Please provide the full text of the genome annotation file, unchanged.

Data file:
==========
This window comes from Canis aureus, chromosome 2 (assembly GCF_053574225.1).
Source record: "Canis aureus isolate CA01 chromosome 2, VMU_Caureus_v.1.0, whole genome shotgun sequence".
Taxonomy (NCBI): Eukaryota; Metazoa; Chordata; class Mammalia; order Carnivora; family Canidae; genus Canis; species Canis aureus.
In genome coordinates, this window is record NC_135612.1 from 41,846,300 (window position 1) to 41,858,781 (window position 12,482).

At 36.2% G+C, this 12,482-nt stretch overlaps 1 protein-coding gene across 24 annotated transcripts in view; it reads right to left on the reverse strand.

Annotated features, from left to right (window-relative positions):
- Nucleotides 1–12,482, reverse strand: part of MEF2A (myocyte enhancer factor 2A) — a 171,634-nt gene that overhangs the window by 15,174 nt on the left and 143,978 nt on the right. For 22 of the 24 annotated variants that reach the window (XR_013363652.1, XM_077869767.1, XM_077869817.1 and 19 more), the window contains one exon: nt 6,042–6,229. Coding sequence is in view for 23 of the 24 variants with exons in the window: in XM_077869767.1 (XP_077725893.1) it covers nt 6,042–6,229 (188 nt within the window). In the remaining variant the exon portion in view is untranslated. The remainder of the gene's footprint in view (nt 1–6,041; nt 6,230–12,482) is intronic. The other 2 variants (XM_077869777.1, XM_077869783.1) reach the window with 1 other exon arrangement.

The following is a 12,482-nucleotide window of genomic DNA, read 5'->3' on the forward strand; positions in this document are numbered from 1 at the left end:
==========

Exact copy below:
This window comes from Canis aureus, chromosome 2 (assembly GCF_053574225.1).
Source record: "Canis aureus isolate CA01 chromosome 2, VMU_Caureus_v.1.0, whole genome shotgun sequence".
Taxonomy (NCBI): Eukaryota; Metazoa; Chordata; class Mammalia; order Carnivora; family Canidae; genus Canis; species Canis aureus.
In genome coordinates, this window is record NC_135612.1 from 41,846,300 (window position 1) to 41,858,781 (window position 12,482).

At 36.2% G+C, this 12,482-nt stretch overlaps 1 protein-coding gene across 24 annotated transcripts in view; it reads right to left on the reverse strand.

Annotated features, from left to right (window-relative positions):
- Nucleotides 1–12,482, reverse strand: part of MEF2A (myocyte enhancer factor 2A) — a 171,634-nt gene that overhangs the window by 15,174 nt on the left and 143,978 nt on the right. For 22 of the 24 annotated variants that reach the window (XR_013363652.1, XM_077869767.1, XM_077869817.1 and 19 more), the window contains one exon: nt 6,042–6,229. Coding sequence is in view for 23 of the 24 variants with exons in the window: in XM_077869767.1 (XP_077725893.1) it covers nt 6,042–6,229 (188 nt within the window). In the remaining variant the exon portion in view is untranslated. The remainder of the gene's footprint in view (nt 1–6,041; nt 6,230–12,482) is intronic. The other 2 variants (XM_077869777.1, XM_077869783.1) reach the window with 1 other exon arrangement.

The following is a 12,482-nucleotide window of genomic DNA, read 5'->3' on the forward strand; positions in this document are numbered from 1 at the left end: